Police guarding the presidential palace in Bolivia have abandoned their posts, in the latest blow to President Evo Morales as he tries to calm weeks of unrest. At least 3 people have been killed in protests focused on allegations of fraud in the October 20th election. Police in several cities has now joined the marchers.
CGTN’s Dan Collyns reports.
In La Paz’s main square police raised the Bolivian flag and sang the national anthem, a symbolic gesture as they declared themselves in revolt against the government, and on the side of protesters.
Awave of police rebellions began on Friday in cities across Bolivia. In a move which could be key, police officers in the seat of government, La Paz, have retreated to a police station just meters from the presidential palace they’d been guarding for the last three weeks.
The police have been in the middle of clashes between anti-government protesters and Morales supporters in the aftermath of last month’s presidential election and accusations of vote-rigging. But this officer said enough is enough:
“We are with the people,” he declared. “The government can’t use us to repress the people. The police belong to the people. We do not belong to a political party or a particular government.”
For his part, President Evo Morales blamed opposition leaders and violent groups for instigating what he calls a ‘coup’ attempt. But he also called for dialogue with political leaders:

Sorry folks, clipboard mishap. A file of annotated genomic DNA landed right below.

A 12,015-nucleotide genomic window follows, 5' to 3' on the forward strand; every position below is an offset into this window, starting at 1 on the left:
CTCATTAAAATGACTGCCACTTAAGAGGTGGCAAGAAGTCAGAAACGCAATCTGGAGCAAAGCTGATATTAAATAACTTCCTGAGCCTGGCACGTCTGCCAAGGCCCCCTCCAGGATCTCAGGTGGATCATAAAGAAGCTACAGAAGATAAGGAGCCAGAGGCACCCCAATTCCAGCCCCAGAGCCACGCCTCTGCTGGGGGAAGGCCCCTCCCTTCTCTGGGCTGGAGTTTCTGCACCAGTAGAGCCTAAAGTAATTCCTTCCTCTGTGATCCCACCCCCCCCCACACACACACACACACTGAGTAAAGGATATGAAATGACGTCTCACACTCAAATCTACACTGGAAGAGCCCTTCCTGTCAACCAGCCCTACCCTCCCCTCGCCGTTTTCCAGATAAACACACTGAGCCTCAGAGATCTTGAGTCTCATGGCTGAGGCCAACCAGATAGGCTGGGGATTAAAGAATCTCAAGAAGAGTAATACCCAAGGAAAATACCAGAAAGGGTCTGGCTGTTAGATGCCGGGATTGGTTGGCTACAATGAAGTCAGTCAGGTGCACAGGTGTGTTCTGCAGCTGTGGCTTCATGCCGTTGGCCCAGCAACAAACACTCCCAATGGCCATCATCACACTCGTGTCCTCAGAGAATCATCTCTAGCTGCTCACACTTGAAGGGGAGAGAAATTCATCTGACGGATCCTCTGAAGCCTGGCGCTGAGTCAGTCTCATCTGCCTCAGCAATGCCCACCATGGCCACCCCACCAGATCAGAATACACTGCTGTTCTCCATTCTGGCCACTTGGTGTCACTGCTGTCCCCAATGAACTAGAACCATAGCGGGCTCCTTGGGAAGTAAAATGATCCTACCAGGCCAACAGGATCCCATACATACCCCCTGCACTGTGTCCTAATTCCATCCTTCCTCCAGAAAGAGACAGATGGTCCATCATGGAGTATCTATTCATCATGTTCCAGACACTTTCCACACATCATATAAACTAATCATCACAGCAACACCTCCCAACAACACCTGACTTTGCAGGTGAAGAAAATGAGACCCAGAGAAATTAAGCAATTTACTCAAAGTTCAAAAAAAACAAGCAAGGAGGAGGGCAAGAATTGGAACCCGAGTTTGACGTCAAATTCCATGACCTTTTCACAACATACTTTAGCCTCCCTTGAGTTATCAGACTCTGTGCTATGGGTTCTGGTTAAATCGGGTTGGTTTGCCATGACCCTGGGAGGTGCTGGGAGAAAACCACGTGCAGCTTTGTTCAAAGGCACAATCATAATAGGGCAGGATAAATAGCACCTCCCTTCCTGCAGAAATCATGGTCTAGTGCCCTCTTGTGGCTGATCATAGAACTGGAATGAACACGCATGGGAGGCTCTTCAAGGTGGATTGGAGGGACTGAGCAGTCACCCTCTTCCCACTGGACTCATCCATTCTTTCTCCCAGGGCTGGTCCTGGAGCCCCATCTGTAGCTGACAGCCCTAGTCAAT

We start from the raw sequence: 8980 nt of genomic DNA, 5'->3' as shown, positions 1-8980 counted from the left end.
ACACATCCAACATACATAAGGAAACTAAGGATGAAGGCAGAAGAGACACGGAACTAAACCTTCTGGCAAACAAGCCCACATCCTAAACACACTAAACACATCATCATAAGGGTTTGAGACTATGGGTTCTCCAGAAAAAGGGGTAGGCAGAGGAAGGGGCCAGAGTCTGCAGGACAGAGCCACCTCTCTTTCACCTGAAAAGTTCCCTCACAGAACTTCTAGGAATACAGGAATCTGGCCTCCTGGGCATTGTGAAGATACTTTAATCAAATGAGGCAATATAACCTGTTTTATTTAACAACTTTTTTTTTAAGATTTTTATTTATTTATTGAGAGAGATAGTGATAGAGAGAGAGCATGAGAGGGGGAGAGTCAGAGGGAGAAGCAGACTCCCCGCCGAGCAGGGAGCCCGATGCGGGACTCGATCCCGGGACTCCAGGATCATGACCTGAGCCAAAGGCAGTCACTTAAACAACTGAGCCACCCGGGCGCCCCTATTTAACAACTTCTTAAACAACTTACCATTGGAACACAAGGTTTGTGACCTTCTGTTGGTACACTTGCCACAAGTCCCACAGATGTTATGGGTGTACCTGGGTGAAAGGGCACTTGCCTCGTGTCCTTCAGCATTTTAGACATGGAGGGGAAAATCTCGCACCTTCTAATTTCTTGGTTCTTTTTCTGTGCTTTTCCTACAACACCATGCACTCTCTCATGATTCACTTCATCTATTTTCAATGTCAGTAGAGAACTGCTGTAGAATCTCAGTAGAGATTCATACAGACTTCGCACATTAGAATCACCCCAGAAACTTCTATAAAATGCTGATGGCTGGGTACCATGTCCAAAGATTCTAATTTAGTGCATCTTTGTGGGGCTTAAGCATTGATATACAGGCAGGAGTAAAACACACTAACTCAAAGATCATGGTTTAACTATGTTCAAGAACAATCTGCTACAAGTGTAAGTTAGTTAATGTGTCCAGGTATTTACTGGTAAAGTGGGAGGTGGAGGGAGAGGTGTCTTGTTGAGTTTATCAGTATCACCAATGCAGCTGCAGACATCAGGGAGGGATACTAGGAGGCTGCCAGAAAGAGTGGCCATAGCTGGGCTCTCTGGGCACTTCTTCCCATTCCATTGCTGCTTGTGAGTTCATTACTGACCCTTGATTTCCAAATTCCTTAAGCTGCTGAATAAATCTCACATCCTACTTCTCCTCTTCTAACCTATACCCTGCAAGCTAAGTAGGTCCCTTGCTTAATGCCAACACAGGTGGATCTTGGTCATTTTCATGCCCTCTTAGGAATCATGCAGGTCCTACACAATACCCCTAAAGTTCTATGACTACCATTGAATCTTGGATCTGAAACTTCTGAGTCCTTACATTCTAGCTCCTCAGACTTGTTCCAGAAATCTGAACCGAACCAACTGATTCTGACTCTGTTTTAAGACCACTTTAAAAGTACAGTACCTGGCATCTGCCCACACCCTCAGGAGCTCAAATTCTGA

“To preserve Bolivia, life, and democracy, I call for dialogue with the parties which have won seats in the last elections,” Morales said. “They are four parties. I call for an open debate to bring peace to Bolivia.”
But most have rejected dialogue, and Morales’ closest rival in the election race, Carlos Mesa, denied there is a coup attempt.
“There is no coup, that is a lie that the government is trying to put out to the country and the world,” Mesa said. “It’s not true. The only one who is pushing a coup is President Evo Morales when he decided to commit a monumental fraud, by trying to steal, for the second time, the popular vote from the people.”
News reports on Saturday showed groups of police in the cities of Tarija, Oruro and Bení joining their colleagues in Santa Cruz, Sucre, and Cochabamba.
At least three people have died and more than 300 have been injured in clashes since the disputed election was held on October 20th, but Friday night in La Paz, the mood was of celebration.
“We want to support the police so they feel encouraged to join us,” said student demonstrator Alexandr Jimenez.
“We are waiting for the resignation of Evo Morales,” said demonstrator Maria del Carmen.
The pressure is mounting on Morales to step down but he has refused to do so. The next hours and days could determine Bolivia’s future.